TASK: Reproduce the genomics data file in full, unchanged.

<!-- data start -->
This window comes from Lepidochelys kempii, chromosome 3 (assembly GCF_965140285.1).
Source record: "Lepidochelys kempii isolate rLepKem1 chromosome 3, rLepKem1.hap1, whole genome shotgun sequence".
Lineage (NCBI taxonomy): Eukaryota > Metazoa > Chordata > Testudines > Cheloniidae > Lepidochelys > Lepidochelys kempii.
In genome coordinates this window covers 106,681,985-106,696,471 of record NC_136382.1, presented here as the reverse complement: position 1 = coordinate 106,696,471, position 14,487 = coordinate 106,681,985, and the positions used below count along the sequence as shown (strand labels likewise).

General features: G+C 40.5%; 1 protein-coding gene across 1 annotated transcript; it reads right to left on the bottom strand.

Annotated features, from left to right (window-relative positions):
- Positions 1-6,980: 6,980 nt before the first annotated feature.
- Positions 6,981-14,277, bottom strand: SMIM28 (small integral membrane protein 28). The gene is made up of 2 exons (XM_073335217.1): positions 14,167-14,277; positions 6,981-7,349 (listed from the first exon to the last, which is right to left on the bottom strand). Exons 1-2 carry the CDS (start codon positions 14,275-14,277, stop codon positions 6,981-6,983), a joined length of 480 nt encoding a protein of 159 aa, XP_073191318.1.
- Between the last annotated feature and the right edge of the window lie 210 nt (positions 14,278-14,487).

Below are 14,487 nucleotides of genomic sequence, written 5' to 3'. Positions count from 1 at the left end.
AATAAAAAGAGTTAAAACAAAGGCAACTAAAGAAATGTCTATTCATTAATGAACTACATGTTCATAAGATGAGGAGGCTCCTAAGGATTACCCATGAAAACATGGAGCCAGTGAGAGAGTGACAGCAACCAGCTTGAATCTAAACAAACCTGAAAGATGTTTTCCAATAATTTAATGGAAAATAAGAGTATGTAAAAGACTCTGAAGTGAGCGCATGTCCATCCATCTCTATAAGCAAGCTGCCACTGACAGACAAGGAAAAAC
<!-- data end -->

This window comes from Lepidochelys kempii, chromosome 3 (assembly GCF_965140285.1).
Source record: "Lepidochelys kempii isolate rLepKem1 chromosome 3, rLepKem1.hap1, whole genome shotgun sequence".
Lineage (NCBI taxonomy): Eukaryota > Metazoa > Chordata > Testudines > Cheloniidae > Lepidochelys > Lepidochelys kempii.
In genome coordinates this window covers 106,681,985-106,696,471 of record NC_136382.1, presented here as the reverse complement: position 1 = coordinate 106,696,471, position 14,487 = coordinate 106,681,985, and the positions used below count along the sequence as shown (strand labels likewise).

General features: G+C 40.5%; 1 protein-coding gene across 1 annotated transcript; it reads right to left on the bottom strand.

Annotated features, from left to right (window-relative positions):
- Positions 1-6,980: 6,980 nt before the first annotated feature.
- Positions 6,981-14,277, bottom strand: SMIM28 (small integral membrane protein 28). The gene is made up of 2 exons (XM_073335217.1): positions 14,167-14,277; positions 6,981-7,349 (listed from the first exon to the last, which is right to left on the bottom strand). Exons 1-2 carry the CDS (start codon positions 14,275-14,277, stop codon positions 6,981-6,983), a joined length of 480 nt encoding a protein of 159 aa, XP_073191318.1.
- Between the last annotated feature and the right edge of the window lie 210 nt (positions 14,278-14,487).

Below are 14,487 nucleotides of genomic sequence, written 5' to 3'. Positions count from 1 at the left end.
AATAAAAAGAGTTAAAACAAAGGCAACTAAAGAAATGTCTATTCATTAATGAACTACATGTTCATAAGATGAGGAGGCTCCTAAGGATTACCCATGAAAACATGGAGCCAGTGAGAGAGTGACAGCAACCAGCTTGAATCTAAACAAACCTGAAAGATGTTTTCCAATAATTTAATGGAAAATAAGAGTATGTAAAAGACTCTGAAGTGAGCGCATGTCCATCCATCTCTATAAGCAAGCTGCCACTGACAGACAAGGAAAAAC